Many years ago, during my priestly ministry in Washington, D.C., I learned a valuable lesson about prayerful patience.
The night before I was scheduled to preach a retreat to over 100 women, my stomach began to swirl, my temperature spiked — and the evening became long and painful.
The next morning I knew there was no way I could fulfill my spiritual duties, so one of my fellow priests kindly offered to step in.
I told the seminarian who was going to accompany this priest that the attendees would all be asking why I was not there. I asked him to respond by saying that something had come up unexpectedly and that I'd been unable to make it.
I did not want to burden the audience with concern for a sick priest — and I did not want to be overly cared for during this brief sickness, either. I'm a private person that way, and I took pains to share my preferences. Later in the day, however, emails and text messages started to pour in, with comments such as, "Fr. Michael, I heard you are really under the weather." And when medicine and even chicken soup started showing up at the door, my impatience with the seminarian who had spilled the beans began to simmer.
One of my fellow priests who knew me well encouraged me not to address this issue for a week — and then to calmly approach the seminarian with my concerns. I prayed about it and felt this would be the reaction Jesus would want from me.
This seminarian was very remorseful when I did speak with him — and he knew the matter had bothered me, but he was grateful I had waited one week to calm down. I gently explained again why I did not want to burden the attendees with information about an illness of mine. And I was grateful a fellow priest had counseled me in this way.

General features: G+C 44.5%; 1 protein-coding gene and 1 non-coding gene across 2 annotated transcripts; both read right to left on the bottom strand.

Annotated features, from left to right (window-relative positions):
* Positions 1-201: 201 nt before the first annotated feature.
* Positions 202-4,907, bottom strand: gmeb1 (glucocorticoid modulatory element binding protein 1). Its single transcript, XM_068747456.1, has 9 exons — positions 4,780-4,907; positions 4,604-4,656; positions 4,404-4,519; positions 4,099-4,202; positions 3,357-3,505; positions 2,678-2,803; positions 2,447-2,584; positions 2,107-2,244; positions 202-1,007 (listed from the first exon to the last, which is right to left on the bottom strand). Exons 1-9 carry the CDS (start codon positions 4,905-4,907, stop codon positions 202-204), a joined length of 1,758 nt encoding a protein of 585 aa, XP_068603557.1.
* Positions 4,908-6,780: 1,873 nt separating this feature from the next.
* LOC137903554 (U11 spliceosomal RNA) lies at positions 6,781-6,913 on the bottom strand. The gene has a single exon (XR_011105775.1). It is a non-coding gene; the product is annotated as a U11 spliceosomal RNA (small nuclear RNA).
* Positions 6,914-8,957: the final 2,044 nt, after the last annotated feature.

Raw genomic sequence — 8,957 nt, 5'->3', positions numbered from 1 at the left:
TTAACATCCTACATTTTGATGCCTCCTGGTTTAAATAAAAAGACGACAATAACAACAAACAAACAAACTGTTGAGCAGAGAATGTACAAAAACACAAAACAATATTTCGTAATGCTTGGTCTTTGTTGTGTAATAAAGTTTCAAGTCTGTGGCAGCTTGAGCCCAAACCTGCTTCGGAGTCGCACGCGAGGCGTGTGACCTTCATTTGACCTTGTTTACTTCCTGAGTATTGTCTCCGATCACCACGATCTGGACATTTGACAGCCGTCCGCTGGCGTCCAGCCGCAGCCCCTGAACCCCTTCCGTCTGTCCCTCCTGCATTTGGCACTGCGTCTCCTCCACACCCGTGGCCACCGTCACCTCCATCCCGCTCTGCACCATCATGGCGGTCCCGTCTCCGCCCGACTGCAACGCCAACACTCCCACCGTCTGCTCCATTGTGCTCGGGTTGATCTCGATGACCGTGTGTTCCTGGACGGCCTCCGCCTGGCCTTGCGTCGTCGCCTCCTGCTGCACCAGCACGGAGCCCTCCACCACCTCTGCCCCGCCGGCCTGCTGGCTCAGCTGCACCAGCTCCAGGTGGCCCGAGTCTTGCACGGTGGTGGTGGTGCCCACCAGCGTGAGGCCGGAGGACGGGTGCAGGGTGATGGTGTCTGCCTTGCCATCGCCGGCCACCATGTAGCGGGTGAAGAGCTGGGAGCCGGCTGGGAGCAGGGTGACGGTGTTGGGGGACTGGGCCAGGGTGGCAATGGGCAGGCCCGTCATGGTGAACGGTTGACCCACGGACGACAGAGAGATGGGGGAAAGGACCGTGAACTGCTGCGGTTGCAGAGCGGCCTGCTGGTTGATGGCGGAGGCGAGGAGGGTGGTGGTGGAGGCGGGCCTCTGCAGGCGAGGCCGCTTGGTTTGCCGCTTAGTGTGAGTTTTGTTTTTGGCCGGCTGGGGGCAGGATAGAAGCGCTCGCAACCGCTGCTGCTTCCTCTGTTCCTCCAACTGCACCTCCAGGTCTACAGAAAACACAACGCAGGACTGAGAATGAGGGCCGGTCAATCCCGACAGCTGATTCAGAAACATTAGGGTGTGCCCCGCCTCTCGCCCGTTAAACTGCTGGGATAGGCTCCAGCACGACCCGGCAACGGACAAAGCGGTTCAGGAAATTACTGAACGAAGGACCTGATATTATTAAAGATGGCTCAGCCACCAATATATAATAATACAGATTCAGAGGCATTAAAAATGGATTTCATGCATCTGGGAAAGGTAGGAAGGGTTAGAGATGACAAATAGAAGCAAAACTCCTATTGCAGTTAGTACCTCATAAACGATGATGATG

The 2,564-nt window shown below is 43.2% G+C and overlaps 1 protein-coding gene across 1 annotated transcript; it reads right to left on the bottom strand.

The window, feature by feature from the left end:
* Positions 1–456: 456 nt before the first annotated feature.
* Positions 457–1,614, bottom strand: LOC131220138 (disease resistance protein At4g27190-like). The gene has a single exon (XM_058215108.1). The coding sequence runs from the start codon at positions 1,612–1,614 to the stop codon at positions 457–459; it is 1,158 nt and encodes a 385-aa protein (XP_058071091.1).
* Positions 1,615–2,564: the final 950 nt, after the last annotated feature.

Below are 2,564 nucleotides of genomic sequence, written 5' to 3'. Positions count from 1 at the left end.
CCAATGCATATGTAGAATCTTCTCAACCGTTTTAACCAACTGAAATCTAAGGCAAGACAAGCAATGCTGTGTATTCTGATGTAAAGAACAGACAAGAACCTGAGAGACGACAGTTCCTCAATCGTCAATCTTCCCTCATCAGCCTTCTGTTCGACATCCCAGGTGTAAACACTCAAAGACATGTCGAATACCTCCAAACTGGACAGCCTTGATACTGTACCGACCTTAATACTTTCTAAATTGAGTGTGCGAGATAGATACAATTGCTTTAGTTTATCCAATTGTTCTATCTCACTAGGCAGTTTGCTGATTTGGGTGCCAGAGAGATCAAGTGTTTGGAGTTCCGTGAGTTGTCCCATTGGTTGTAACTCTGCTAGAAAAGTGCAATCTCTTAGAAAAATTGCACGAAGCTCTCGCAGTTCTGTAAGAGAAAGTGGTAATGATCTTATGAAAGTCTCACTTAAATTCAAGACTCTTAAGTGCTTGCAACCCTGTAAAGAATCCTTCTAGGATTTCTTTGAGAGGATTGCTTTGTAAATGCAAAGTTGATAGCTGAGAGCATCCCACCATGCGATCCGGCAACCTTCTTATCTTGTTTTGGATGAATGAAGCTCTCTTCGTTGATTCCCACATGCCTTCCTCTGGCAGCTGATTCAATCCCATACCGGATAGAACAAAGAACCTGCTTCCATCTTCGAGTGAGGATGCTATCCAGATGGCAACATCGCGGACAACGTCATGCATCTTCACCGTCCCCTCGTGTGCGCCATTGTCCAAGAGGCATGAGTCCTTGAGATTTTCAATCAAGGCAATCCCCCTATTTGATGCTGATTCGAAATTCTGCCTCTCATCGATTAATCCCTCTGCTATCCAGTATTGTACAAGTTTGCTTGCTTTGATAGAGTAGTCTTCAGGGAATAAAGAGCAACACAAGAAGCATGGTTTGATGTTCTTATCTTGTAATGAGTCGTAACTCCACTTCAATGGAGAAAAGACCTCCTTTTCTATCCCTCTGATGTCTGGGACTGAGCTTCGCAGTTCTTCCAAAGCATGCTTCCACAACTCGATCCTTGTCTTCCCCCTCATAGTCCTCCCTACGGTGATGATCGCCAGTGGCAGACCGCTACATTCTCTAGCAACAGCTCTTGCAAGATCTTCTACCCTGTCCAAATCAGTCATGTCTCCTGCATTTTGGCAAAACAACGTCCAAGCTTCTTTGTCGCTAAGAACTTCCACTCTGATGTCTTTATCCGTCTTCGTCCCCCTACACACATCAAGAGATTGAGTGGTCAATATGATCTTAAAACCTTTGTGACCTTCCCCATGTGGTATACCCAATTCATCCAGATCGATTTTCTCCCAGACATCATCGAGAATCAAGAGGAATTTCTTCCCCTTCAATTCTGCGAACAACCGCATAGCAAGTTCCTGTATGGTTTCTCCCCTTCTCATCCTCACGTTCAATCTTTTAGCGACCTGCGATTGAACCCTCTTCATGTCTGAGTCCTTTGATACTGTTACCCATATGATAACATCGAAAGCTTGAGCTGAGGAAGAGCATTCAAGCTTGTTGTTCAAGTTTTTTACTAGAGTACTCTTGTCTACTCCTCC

There are many other instances and examples of how patience pays off for people — or should. Throughout my life, I have been writing birthday and Mother's Day poems to my mom. My older sister, Deb, loves poetry, and she's been humbly observing my mom's joy about receiving these poems and consistently congratulating me for my literary endeavors.
My sister recently celebrated her birthday, and the idea occurred to me to write her a birthday poem. Her immediate response was, "Michael, my own birthday poem, just for me! Thank you!" She had never complained, never insinuated for so many years about how she would love to receive a poem from her younger brother — she just patiently waited for so long until I came to my senses. How I wish that I had thought of doing this many years ago!
A few months ago, I boarded a busy New York City subway car heading downtown during rush hour. The car was totally packed, and as we approached the platform for the next stop, people tried to make space for incoming passengers. When it seemed we had reached our breaking point, one more person tried to squeeze in. The man next to me, who was already completely sandwiched, turned toward this woman and unleashed a tirade of nastiness.
The world needs more witnesses of patient love.
The woman tried to respond, and the back-and-forth battle that ensued made the brief ride extremely uncomfortable for everyone else in the car. The woman should have waited for the next car — but this gentlemen certainly needed to bite his tongue.
Patience is such a challenging virtue in our society. It can be tested from a plethora of angles, each and every day. Human beings are not and never will be perfect. There are so many "hurt" people out there who struggle just to survive. Look around — and try to notice the nuances of those souls God has placed in your path, and offer them a look of love. The world needs more witnesses of patient love.
Fr. Michael Sliney, LC, is a Catholic priest who is the New York chaplain of the Lumen Institute, an association of business and cultural leaders.
Last Modified: November 6, 2017, 7:34 am